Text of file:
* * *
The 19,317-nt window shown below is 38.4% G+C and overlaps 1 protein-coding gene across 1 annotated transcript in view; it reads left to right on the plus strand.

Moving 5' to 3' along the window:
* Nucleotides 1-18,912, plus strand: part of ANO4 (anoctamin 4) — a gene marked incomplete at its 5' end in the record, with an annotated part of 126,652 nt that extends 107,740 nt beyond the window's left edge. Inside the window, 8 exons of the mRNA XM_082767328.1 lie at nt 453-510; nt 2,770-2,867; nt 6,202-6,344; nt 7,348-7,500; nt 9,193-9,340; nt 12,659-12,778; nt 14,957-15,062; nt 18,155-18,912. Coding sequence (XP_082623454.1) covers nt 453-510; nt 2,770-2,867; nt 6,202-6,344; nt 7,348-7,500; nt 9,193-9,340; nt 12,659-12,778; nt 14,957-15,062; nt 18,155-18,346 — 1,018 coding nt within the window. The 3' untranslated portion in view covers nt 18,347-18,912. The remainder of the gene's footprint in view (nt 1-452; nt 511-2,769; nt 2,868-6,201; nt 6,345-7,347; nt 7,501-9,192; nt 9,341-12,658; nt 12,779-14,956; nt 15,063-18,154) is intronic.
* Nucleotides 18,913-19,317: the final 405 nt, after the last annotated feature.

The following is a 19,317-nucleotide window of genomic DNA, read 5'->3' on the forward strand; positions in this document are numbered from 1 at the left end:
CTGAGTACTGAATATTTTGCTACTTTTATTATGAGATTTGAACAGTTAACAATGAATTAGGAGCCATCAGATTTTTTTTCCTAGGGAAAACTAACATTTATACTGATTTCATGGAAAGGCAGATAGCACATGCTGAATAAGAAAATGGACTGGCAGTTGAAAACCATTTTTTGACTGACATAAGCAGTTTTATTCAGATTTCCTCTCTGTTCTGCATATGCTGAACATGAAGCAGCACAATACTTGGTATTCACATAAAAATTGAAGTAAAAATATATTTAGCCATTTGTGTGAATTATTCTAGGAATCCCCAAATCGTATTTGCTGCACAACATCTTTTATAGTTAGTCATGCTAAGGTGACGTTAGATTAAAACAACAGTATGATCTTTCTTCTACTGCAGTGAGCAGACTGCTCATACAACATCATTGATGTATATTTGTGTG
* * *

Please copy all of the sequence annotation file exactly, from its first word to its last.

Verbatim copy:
The 19,317-nt window shown below is 38.4% G+C and overlaps 1 protein-coding gene across 1 annotated transcript in view; it reads left to right on the plus strand.

Moving 5' to 3' along the window:
* Nucleotides 1-18,912, plus strand: part of ANO4 (anoctamin 4) — a gene marked incomplete at its 5' end in the record, with an annotated part of 126,652 nt that extends 107,740 nt beyond the window's left edge. Inside the window, 8 exons of the mRNA XM_082767328.1 lie at nt 453-510; nt 2,770-2,867; nt 6,202-6,344; nt 7,348-7,500; nt 9,193-9,340; nt 12,659-12,778; nt 14,957-15,062; nt 18,155-18,912. Coding sequence (XP_082623454.1) covers nt 453-510; nt 2,770-2,867; nt 6,202-6,344; nt 7,348-7,500; nt 9,193-9,340; nt 12,659-12,778; nt 14,957-15,062; nt 18,155-18,346 — 1,018 coding nt within the window. The 3' untranslated portion in view covers nt 18,347-18,912. The remainder of the gene's footprint in view (nt 1-452; nt 511-2,769; nt 2,868-6,201; nt 6,345-7,347; nt 7,501-9,192; nt 9,341-12,658; nt 12,779-14,956; nt 15,063-18,154) is intronic.
* Nucleotides 18,913-19,317: the final 405 nt, after the last annotated feature.

The following is a 19,317-nucleotide window of genomic DNA, read 5'->3' on the forward strand; positions in this document are numbered from 1 at the left end:
CTGAGTACTGAATATTTTGCTACTTTTATTATGAGATTTGAACAGTTAACAATGAATTAGGAGCCATCAGATTTTTTTTCCTAGGGAAAACTAACATTTATACTGATTTCATGGAAAGGCAGATAGCACATGCTGAATAAGAAAATGGACTGGCAGTTGAAAACCATTTTTTGACTGACATAAGCAGTTTTATTCAGATTTCCTCTCTGTTCTGCATATGCTGAACATGAAGCAGCACAATACTTGGTATTCACATAAAAATTGAAGTAAAAATATATTTAGCCATTTGTGTGAATTATTCTAGGAATCCCCAAATCGTATTTGCTGCACAACATCTTTTATAGTTAGTCATGCTAAGGTGACGTTAGATTAAAACAACAGTATGATCTTTCTTCTACTGCAGTGAGCAGACTGCTCATACAACATCATTGATGTATATTTGTGTG